SAW (Science, Art and Writing) Trust: Innovative Science Education for Primary Schools and Beyond

The SAW initiative was developed by Professor Anne Osbourn, at the John Innes Centre in Norwich to break down the barriers between science and the arts.
SAW delivers workshops which use intriguing science images to provide stimulation for educational session, that explore themes through scientific experimentation, art and writing.
Science education provides critical, evidence-based training, which helps individuals within our society to understand and evaluate the world around them.  It is also important for developing our scientists of the future.
However, a relatively small proportion of primary school teachers have a scientific background, often leading to low confidence in teaching science and connecting science to the wider world.
A Royal Society report in 2010 highlighted that, “The findings of academic research show that primary teachers lack confidence in teaching science and mathematics, and that children are being ‘switched off’ these subjects.”
SAW training provides teachers with a new methodology for teaching science thereby helping to improve their confidence and enjoyment.

The Impact of SAW

  • In the UK over the past 18 years, over 6000 primary school children have been taught science directly through SAW workshops.
  • Over 500 early career and established scientists have delivered SAW activities.
  • In excess of 400 teachers have been trained in SAW methodology.
  • Trained teachers are using SAW methodologies in schools locally (Norfolk), nationally (UK) and internationally (Europe, China and the US).
  • SAW has published outputs from their workshops in three books; Saw Showcase, See Saw and Saw Antibiotics
  • In response to the pandemic SAW produced an activity book for children to explore science at home and have continued this annually to create the collection; ‘Help there’s an alien in my park!’, Help our planet’s in peril!’ and ‘Help our rivers need rescuing!’.  These books have been distributed for free to over 4000 children.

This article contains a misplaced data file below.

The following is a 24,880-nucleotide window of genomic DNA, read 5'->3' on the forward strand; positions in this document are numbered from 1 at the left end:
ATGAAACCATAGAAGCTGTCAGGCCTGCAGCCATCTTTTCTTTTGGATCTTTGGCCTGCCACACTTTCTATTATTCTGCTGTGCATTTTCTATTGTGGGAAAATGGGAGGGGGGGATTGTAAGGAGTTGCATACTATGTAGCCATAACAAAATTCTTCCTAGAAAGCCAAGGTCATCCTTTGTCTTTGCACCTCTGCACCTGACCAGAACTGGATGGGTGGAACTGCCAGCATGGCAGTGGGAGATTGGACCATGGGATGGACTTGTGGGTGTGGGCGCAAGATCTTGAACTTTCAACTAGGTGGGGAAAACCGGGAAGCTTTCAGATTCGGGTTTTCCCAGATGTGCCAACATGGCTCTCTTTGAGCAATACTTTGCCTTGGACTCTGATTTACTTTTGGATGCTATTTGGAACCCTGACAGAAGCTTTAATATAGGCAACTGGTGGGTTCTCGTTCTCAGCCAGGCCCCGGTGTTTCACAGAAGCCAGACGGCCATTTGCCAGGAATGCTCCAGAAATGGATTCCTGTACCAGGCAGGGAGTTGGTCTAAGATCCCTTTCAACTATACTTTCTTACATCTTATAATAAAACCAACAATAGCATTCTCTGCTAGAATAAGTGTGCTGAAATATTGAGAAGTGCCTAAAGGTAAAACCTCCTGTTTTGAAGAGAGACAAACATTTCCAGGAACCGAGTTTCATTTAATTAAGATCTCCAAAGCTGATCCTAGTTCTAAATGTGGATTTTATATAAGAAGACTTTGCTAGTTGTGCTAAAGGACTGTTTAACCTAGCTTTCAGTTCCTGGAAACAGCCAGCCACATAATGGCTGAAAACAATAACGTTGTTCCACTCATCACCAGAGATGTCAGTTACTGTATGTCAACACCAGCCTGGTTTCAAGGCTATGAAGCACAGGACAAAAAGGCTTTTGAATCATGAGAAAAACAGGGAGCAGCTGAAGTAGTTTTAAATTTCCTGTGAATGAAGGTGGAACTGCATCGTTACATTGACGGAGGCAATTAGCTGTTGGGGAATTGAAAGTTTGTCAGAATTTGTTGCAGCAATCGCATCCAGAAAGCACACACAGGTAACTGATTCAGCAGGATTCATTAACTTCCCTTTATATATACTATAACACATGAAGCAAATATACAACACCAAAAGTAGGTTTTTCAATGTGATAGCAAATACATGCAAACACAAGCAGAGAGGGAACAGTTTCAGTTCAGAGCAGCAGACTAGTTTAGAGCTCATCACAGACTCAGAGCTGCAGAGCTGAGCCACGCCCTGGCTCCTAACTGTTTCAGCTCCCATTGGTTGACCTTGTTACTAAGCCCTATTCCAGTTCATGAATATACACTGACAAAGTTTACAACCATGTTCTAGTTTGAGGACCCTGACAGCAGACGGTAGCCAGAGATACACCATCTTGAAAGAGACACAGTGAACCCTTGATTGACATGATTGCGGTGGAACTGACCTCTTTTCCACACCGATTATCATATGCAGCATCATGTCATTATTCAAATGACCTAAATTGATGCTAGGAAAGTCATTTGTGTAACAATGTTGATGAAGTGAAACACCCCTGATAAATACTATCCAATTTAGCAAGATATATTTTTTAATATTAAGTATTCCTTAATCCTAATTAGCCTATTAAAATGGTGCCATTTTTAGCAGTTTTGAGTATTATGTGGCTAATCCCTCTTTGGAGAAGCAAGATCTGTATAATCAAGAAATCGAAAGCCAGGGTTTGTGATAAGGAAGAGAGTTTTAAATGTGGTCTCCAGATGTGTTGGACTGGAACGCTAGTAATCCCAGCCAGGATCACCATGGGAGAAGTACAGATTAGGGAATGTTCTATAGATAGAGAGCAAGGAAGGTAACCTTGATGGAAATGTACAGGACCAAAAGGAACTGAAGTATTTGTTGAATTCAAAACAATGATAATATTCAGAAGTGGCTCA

SAW allows children to interact with scientists, as well as artists and writers and realise that these careers require many of the same skills and are open to them.  Julia Mundy was a participant in a SAW workshop as a primary school student in 2003/4.  Julia had always enjoyed science, but this was the first time she had ever interacted with a real scientist and the experience made her realise that it was possible to have a career in science.
Today Julia works at the John Innes Centre as a Support Specialist for our Protein Crystallography and Biophysical Analysis Platforms.  Julia still employs art as a means of communicating her science for example through illustrations of proteins and crystals for scientific publications.

SAW beyond primary education

The flexible framework of SAW allows workshops to be developed on any topic, delivering cross-curricular learning opportunities and can be curriculum based, challenge based, or project based.

SAW methodology is not limited to primary school children and workshops have been undertaken with older children at secondary schools and sixth form colleges, as well as for university undergraduate and postgraduate students.

SAW also works with adult groups, for example a workshop called Global Gardens brought adults from different backgrounds together, to explore views and share ideas on global genetic plant resources. As well as participating in practical science, art and writing activities, the group discussed the Nagoya Protocol, a framework for sharing and compensating donor countries for their resources.

Participants found that the workshop, “Stretched their thinking about the ethics of biopiracy” and that it, “Broadened their experience: Giving a greater view of the complexity by discussion.”

SAW continues to be ambitious, extending the roll-out of the programme globally and expanding the programme to feature more adult groups, allowing scientific understanding to benefit societal debate amongst a broad range of publics.